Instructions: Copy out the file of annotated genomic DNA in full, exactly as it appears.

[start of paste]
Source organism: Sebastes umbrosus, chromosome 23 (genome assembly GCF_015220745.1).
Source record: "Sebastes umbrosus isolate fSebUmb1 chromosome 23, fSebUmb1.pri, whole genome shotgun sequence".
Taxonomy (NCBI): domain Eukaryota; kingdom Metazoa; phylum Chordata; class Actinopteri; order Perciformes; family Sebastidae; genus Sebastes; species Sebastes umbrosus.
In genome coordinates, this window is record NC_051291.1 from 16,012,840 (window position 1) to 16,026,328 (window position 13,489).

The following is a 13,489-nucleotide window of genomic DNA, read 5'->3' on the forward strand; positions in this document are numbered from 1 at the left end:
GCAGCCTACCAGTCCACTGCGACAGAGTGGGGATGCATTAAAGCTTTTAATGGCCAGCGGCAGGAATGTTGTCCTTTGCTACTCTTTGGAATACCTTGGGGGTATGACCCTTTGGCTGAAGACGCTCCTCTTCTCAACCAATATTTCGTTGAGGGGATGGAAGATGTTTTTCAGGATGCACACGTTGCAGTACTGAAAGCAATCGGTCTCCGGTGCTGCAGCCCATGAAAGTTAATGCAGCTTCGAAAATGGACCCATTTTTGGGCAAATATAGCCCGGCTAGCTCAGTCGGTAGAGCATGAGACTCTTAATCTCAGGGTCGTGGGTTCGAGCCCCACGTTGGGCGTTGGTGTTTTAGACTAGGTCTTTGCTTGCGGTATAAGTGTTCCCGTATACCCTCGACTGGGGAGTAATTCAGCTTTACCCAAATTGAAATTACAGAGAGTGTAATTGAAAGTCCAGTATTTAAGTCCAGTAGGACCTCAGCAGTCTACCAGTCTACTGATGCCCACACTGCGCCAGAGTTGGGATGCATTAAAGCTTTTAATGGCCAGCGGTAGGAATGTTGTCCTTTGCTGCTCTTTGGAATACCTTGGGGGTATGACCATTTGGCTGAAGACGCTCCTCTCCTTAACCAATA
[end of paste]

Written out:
Source organism: Sebastes umbrosus, chromosome 23 (genome assembly GCF_015220745.1).
Source record: "Sebastes umbrosus isolate fSebUmb1 chromosome 23, fSebUmb1.pri, whole genome shotgun sequence".
Taxonomy (NCBI): domain Eukaryota; kingdom Metazoa; phylum Chordata; class Actinopteri; order Perciformes; family Sebastidae; genus Sebastes; species Sebastes umbrosus.
In genome coordinates, this window is record NC_051291.1 from 16,012,840 (window position 1) to 16,026,328 (window position 13,489).

The following is a 13,489-nucleotide window of genomic DNA, read 5'->3' on the forward strand; positions in this document are numbered from 1 at the left end:
GCAGCCTACCAGTCCACTGCGACAGAGTGGGGATGCATTAAAGCTTTTAATGGCCAGCGGCAGGAATGTTGTCCTTTGCTACTCTTTGGAATACCTTGGGGGTATGACCCTTTGGCTGAAGACGCTCCTCTTCTCAACCAATATTTCGTTGAGGGGATGGAAGATGTTTTTCAGGATGCACACGTTGCAGTACTGAAAGCAATCGGTCTCCGGTGCTGCAGCCCATGAAAGTTAATGCAGCTTCGAAAATGGACCCATTTTTGGGCAAATATAGCCCGGCTAGCTCAGTCGGTAGAGCATGAGACTCTTAATCTCAGGGTCGTGGGTTCGAGCCCCACGTTGGGCGTTGGTGTTTTAGACTAGGTCTTTGCTTGCGGTATAAGTGTTCCCGTATACCCTCGACTGGGGAGTAATTCAGCTTTACCCAAATTGAAATTACAGAGAGTGTAATTGAAAGTCCAGTATTTAAGTCCAGTAGGACCTCAGCAGTCTACCAGTCTACTGATGCCCACACTGCGCCAGAGTTGGGATGCATTAAAGCTTTTAATGGCCAGCGGTAGGAATGTTGTCCTTTGCTGCTCTTTGGAATACCTTGGGGGTATGACCATTTGGCTGAAGACGCTCCTCTCCTTAACCAATA